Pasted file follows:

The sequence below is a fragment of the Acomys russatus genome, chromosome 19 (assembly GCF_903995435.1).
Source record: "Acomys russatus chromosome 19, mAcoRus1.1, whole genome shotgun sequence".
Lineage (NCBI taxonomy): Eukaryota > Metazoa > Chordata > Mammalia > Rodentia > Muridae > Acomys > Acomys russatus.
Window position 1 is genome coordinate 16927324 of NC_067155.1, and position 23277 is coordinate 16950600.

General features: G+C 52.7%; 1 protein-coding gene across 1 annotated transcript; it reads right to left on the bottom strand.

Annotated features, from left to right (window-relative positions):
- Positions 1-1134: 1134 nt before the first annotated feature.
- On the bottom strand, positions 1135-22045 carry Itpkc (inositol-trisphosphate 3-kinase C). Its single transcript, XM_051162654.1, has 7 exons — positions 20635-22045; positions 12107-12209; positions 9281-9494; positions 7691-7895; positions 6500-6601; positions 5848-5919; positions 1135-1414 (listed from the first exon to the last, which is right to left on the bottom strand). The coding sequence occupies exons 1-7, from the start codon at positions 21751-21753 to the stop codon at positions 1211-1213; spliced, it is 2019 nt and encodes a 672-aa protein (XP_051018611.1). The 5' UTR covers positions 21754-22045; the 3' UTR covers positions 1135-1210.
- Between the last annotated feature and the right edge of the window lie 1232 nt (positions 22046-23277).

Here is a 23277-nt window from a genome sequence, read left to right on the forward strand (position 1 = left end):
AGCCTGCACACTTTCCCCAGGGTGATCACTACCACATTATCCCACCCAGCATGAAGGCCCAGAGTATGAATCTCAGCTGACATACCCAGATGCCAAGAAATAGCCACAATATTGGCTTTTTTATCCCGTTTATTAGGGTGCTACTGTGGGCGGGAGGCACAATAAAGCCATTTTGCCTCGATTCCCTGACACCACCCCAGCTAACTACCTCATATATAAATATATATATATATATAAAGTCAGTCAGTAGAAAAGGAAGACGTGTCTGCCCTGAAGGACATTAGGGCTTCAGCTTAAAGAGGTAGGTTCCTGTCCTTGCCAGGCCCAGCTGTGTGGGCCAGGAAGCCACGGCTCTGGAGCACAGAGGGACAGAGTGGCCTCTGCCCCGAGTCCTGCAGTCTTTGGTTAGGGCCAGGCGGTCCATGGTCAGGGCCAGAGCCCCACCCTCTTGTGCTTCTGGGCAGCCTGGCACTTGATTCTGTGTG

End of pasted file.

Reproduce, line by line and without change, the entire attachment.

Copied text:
The sequence below is a fragment of the Acomys russatus genome, chromosome 19 (assembly GCF_903995435.1).
Source record: "Acomys russatus chromosome 19, mAcoRus1.1, whole genome shotgun sequence".
Lineage (NCBI taxonomy): Eukaryota > Metazoa > Chordata > Mammalia > Rodentia > Muridae > Acomys > Acomys russatus.
Window position 1 is genome coordinate 16927324 of NC_067155.1, and position 23277 is coordinate 16950600.

General features: G+C 52.7%; 1 protein-coding gene across 1 annotated transcript; it reads right to left on the bottom strand.

Annotated features, from left to right (window-relative positions):
- Positions 1-1134: 1134 nt before the first annotated feature.
- On the bottom strand, positions 1135-22045 carry Itpkc (inositol-trisphosphate 3-kinase C). Its single transcript, XM_051162654.1, has 7 exons — positions 20635-22045; positions 12107-12209; positions 9281-9494; positions 7691-7895; positions 6500-6601; positions 5848-5919; positions 1135-1414 (listed from the first exon to the last, which is right to left on the bottom strand). The coding sequence occupies exons 1-7, from the start codon at positions 21751-21753 to the stop codon at positions 1211-1213; spliced, it is 2019 nt and encodes a 672-aa protein (XP_051018611.1). The 5' UTR covers positions 21754-22045; the 3' UTR covers positions 1135-1210.
- Between the last annotated feature and the right edge of the window lie 1232 nt (positions 22046-23277).

Here is a 23277-nt window from a genome sequence, read left to right on the forward strand (position 1 = left end):
AGCCTGCACACTTTCCCCAGGGTGATCACTACCACATTATCCCACCCAGCATGAAGGCCCAGAGTATGAATCTCAGCTGACATACCCAGATGCCAAGAAATAGCCACAATATTGGCTTTTTTATCCCGTTTATTAGGGTGCTACTGTGGGCGGGAGGCACAATAAAGCCATTTTGCCTCGATTCCCTGACACCACCCCAGCTAACTACCTCATATATAAATATATATATATATATAAAGTCAGTCAGTAGAAAAGGAAGACGTGTCTGCCCTGAAGGACATTAGGGCTTCAGCTTAAAGAGGTAGGTTCCTGTCCTTGCCAGGCCCAGCTGTGTGGGCCAGGAAGCCACGGCTCTGGAGCACAGAGGGACAGAGTGGCCTCTGCCCCGAGTCCTGCAGTCTTTGGTTAGGGCCAGGCGGTCCATGGTCAGGGCCAGAGCCCCACCCTCTTGTGCTTCTGGGCAGCCTGGCACTTGATTCTGTGTG